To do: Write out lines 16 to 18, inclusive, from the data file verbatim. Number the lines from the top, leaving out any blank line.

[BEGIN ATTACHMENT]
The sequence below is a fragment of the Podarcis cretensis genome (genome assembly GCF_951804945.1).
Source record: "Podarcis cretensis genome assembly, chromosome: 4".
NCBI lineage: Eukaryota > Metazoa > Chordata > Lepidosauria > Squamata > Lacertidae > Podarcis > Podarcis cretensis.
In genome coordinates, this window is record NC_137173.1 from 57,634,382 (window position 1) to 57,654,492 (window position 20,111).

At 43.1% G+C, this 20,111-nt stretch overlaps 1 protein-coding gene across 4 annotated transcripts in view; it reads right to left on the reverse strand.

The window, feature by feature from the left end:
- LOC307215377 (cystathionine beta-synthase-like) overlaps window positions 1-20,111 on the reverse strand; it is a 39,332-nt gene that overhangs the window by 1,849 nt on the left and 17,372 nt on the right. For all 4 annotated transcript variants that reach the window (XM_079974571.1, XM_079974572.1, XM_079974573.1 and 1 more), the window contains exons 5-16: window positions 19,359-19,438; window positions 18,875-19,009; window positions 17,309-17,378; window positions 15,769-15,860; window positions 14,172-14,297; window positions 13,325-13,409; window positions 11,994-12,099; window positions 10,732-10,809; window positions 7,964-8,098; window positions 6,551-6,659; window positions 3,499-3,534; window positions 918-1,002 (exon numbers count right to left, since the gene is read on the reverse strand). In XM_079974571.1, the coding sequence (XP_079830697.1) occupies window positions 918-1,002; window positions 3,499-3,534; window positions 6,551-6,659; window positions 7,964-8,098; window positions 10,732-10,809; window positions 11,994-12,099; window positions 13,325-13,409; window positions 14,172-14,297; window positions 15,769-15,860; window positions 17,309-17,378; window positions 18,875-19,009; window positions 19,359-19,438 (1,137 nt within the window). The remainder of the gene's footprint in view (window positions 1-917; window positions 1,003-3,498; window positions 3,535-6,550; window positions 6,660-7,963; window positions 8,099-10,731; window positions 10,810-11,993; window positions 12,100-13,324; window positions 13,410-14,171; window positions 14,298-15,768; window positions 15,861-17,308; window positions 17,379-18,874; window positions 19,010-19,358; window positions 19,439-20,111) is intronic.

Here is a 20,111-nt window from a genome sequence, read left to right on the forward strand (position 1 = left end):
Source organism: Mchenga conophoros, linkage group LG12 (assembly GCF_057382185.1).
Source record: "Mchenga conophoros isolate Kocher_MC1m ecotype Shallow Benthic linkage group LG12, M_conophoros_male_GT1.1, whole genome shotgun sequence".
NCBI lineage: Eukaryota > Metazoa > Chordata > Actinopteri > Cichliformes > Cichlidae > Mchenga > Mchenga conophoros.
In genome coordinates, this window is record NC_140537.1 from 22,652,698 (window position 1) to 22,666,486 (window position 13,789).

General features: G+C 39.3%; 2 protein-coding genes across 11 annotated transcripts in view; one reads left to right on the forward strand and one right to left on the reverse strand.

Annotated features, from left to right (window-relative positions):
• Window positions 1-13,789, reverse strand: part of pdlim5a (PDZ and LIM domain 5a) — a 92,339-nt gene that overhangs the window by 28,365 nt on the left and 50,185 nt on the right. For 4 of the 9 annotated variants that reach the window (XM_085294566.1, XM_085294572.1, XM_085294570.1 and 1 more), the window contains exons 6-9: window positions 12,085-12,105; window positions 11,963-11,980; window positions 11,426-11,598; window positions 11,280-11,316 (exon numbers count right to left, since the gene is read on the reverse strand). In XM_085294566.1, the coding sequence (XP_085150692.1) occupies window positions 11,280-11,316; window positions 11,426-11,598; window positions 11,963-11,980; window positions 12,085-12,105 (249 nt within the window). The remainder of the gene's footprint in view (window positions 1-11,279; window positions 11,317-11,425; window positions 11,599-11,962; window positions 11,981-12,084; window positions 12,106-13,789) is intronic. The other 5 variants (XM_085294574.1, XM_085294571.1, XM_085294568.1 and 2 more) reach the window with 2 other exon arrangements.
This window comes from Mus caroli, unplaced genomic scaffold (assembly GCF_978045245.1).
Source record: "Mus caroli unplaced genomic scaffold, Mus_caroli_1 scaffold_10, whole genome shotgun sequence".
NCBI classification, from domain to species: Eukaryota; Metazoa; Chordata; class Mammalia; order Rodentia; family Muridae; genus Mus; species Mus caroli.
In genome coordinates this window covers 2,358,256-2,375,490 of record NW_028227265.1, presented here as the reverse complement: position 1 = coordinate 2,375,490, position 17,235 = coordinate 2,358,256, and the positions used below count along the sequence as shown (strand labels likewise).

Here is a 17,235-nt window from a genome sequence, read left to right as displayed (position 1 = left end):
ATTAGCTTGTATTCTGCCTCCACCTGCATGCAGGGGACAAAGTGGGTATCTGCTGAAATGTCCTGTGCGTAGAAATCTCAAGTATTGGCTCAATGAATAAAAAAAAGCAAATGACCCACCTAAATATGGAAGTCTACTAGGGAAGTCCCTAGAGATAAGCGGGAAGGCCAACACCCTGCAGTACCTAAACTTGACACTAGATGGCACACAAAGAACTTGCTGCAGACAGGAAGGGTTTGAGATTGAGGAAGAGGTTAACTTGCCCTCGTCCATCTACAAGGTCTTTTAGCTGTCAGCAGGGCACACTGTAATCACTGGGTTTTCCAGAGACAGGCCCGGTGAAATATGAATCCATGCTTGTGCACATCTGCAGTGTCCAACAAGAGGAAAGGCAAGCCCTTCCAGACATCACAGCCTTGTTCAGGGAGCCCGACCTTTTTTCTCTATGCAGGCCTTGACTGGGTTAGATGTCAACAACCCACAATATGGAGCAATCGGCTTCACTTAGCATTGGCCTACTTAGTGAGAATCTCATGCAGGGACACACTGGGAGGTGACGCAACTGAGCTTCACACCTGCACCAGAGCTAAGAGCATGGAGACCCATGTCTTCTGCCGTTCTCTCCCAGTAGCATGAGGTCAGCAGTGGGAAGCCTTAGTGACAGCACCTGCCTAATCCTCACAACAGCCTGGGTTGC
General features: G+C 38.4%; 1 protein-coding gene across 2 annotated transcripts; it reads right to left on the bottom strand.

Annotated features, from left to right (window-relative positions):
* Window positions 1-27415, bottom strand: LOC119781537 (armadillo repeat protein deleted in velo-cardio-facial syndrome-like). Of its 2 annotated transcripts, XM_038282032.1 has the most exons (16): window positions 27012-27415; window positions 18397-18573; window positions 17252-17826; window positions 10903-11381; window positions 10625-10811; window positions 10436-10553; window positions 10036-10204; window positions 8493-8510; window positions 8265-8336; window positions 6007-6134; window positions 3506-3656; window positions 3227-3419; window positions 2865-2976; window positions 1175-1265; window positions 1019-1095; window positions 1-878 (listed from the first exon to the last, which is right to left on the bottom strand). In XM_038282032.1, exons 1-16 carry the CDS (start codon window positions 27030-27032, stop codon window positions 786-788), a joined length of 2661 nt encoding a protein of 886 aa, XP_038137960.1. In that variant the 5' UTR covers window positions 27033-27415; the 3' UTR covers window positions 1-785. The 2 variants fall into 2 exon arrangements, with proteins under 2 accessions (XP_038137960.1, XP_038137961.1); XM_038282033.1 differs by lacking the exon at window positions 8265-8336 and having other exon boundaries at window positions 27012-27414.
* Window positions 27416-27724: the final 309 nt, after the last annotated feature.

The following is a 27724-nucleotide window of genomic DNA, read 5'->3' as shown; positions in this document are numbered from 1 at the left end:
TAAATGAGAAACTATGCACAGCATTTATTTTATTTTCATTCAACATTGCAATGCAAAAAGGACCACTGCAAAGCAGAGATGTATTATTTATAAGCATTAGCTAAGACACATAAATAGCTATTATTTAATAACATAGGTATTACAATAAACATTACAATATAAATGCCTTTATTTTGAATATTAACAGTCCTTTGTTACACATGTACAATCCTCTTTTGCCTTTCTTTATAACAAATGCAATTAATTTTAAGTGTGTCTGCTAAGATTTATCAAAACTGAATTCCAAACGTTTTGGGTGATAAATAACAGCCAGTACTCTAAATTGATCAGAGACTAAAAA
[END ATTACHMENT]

This window comes from Mus caroli, unplaced genomic scaffold (assembly GCF_978045245.1).
Source record: "Mus caroli unplaced genomic scaffold, Mus_caroli_1 scaffold_10, whole genome shotgun sequence".
NCBI classification, from domain to species: Eukaryota; Metazoa; Chordata; class Mammalia; order Rodentia; family Muridae; genus Mus; species Mus caroli.